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The Spoilerific INSIDE thread


#1

I thought I’d make a little place so that anyone who’s played and finished INSIDE could speak their mind without fear of spoiling it for others - as a sort of companion for my recent Cool Ghosts video, under which I’d prefer the comments remained free of details about the game!

I actually go into a bit of detail about my plot theories in next Monday’s Daft Souls, but I’d be fascinated to hear if other people have been drilling into the possibilities in such a big way?


#2

Not so much a theory on the plot but I loved how at first you felt very separate from those stupid zombies, then they became tools then your buddies. I was totally worried every time I thought I was going to leave those guys behind. And the ending! It wasn’t for me that as I was crashing through stuff it was for my guys! That place could not be all they experienced!


#3

The main thing I’ve been thinking about a lot is how much the long-haired underwater things look like the boy - can’t help but wonder if they signify the idea that the journey you’re making has been made before, many times - albeit perhaps unsuccessfully? But then the ending itself (and the diorama of the hill with a marker placed at the location where the ball-thing eventually settles) leaves me wondering if your journey was even really a success? And if it was, then whom for?

The section in which sound waves smash you into pieces - was that designed to keep people out, or in? I sort of wonder if the ball itself is made up of loads of different versions of the boy, being sort of smuggled into the facility via these mind-control things. That could explain why at the start you’re being hunted - perhaps boys exactly like you are a threat of some kind, part of a bigger picture. The only people who don’t seem aggressive towards you are the scientists in the facility. I mean, perhaps all the dogs and men with guns are out there specifically hunting for you, but I get the sense that you’re simply a part of what they’re trying to stop. I guess essentially it’s an impossible puzzle, but it’s one my mind really enjoys trying to dissect! :smiley:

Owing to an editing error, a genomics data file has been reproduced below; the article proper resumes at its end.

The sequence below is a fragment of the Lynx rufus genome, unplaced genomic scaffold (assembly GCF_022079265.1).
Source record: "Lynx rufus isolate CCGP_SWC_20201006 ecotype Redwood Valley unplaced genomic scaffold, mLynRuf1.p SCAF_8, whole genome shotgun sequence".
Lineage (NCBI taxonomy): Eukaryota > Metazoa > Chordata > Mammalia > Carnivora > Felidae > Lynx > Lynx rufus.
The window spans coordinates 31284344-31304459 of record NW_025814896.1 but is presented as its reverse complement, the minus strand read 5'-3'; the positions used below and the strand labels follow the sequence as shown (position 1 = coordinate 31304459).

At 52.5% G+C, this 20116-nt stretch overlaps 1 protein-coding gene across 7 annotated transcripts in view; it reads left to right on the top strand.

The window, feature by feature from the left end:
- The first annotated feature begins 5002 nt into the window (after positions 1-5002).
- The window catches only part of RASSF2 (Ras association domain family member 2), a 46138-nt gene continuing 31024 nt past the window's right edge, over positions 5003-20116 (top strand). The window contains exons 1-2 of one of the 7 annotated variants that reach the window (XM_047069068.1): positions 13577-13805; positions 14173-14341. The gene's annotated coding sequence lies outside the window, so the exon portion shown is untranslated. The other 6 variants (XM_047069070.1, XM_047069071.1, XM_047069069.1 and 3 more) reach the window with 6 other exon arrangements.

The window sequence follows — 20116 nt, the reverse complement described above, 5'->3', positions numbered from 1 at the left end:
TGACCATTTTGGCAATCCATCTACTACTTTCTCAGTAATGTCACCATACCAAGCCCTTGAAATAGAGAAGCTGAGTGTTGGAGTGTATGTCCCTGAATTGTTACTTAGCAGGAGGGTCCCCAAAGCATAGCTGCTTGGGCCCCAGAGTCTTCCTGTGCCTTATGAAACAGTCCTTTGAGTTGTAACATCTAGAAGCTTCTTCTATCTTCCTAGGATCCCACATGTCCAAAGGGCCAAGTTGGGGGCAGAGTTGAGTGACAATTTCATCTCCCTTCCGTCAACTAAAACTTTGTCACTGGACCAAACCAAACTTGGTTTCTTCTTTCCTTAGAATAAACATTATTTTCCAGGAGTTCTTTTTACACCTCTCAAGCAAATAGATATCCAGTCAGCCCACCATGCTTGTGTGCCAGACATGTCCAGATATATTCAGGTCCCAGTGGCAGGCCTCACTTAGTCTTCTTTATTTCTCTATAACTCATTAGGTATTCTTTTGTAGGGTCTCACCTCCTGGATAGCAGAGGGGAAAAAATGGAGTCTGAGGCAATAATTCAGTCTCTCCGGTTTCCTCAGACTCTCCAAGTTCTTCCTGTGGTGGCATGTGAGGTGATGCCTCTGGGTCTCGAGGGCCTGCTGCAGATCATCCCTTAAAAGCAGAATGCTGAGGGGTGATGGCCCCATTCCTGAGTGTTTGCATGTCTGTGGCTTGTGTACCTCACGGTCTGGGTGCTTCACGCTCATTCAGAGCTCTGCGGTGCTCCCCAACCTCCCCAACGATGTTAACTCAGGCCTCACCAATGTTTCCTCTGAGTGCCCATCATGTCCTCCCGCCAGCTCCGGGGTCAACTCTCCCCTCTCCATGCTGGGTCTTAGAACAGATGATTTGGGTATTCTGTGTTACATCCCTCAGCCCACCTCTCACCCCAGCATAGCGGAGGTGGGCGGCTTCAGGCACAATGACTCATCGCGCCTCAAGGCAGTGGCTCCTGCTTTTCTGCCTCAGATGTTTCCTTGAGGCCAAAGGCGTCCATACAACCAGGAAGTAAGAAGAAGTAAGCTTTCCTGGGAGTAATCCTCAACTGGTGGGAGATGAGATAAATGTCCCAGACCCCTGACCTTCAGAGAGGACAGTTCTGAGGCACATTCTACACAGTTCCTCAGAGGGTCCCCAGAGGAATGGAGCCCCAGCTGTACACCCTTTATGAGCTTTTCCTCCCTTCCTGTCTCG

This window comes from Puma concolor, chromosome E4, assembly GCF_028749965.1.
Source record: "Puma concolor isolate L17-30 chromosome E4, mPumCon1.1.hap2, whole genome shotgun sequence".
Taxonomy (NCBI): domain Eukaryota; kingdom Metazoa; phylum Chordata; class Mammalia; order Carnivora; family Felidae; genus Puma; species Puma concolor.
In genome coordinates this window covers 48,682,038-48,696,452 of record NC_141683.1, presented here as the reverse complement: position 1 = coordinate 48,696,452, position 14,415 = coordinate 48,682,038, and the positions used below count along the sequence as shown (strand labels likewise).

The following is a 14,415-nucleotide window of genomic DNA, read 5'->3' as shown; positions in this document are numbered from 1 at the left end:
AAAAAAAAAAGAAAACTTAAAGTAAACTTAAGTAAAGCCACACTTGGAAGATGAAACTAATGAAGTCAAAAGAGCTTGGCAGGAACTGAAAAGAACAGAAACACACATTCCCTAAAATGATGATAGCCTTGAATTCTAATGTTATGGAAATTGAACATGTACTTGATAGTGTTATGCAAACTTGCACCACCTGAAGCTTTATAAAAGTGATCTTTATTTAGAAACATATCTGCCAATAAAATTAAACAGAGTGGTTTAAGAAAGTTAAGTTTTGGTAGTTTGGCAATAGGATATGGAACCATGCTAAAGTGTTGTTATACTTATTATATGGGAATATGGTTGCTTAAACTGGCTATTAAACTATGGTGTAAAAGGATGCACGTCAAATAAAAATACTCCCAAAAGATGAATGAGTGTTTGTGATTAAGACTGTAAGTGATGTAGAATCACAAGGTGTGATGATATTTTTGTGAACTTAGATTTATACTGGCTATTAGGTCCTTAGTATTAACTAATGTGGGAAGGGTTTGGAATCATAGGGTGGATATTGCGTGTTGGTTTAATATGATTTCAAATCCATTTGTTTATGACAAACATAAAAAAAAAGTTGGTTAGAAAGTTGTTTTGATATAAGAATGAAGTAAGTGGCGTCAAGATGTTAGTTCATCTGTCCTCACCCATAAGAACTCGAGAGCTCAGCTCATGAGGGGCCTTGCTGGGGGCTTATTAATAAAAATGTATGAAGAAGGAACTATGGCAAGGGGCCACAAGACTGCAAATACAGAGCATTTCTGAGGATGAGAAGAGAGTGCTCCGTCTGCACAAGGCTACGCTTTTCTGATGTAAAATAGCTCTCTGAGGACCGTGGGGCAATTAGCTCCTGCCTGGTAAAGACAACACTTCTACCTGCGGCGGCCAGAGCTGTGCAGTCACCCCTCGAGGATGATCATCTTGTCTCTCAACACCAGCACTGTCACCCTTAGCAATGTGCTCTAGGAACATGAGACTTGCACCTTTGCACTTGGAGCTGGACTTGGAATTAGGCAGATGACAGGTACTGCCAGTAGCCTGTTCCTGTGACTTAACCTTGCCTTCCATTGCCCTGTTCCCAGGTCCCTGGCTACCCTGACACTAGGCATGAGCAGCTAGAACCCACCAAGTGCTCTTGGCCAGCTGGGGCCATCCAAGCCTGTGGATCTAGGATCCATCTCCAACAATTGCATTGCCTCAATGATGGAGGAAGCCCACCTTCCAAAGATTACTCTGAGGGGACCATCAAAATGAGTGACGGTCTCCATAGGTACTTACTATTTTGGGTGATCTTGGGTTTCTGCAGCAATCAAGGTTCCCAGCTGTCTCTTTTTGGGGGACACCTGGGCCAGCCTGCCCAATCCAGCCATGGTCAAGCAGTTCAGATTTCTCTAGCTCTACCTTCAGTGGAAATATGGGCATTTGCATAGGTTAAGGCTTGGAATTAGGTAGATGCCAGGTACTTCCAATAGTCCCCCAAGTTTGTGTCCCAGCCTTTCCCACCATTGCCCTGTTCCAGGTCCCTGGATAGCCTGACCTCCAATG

#4

I beat the game just minutes ago - the ending sequence was not at all like I had expected!

I’m not sure what to make of the story. At first I thought the boy was looking for someone - perhaps a loved one - who had been taken away. But the more I think about it that doesn’t feel quite right for some reason. I more get the feeling that he’s running away from something. Maybe he was rounded up together with the other people, but managed to escape - only to eventually end up where he was intend to go all along?

What exactly is going on in that facility anyway? Some kind of experiment involving mind control? And what’s the deal with all the water? It seems important, somehow.


#5

I think the alternate ending you can do by finding all the collectables makes it reasonably clear what’s going on with the boy (albeit in a subtle way, and one that just raises further questions!) Suffice to say I think Matt’s ponderings are on the money :slight_smile:

I have… mixed feelings about the story, like Limbo I couldn’t shake the feeling that there was a story being subtly told, but also a lot of elements that were more like just neat stuff being thrown in rather than reinforcing the plot or themes, which stops the world feeling entirely coherent?

I don’t know, I think the atmosphere in the early stages got me really good (the real sense of being chased outside, and then the initial indoor areas and oh god that awful pit-of-the-stomach sense of oppressiveness the first time you use a helmet). But then there were underwater kids and antigravity bodies and the distinct sense that I wasn’t going to get even a hint at the hows and whys of the setting, and at some point it just lost that visceral impact?

Still a great game though. I really appreciated that it didn’t feel mean like Limbo did. I actually died relatively rarely because there were always just enough environmental cues that I could predict on the fly when I’d need to pay attention. Limbo’s atmosphere was killed by being a hellslog of trial and error, Inside was just tricky and surprising enough to keep me on edge.


#6

Ugh. Ugh ugh ugh. I really dislike games that hide the “true” ending behind a set of collectibles. I’ll just YouTube that, I have no interest in chasing after hidden stuff. :-/


#7

It’s very short, I wouldn’t say it’s a ‘true’ ending, it’s something of a contradiction if anything!

Oh! I’ve just remembered spoiler tags are a thing! So re the secret ending for those who have seen it/CBA collectible hunting (though I will say, the way it hints at their locations, plus the load function is bloody lovely compared to the usual random flailing these collectible hunts require).

[spoiler]so in case anyone hasn’t seen it - you find a secret bunker under the cornfield with a big ol chair and helmet that has lots of cables coming off it, you unplug it and collapse. Significantly, it looked to me like you collapse into exactly the same crouched stance as the uncontrolled husk dudes. So I think it’s reasonable to assume the boy is being controlled. The question is, by the blob, the scientists or someone else?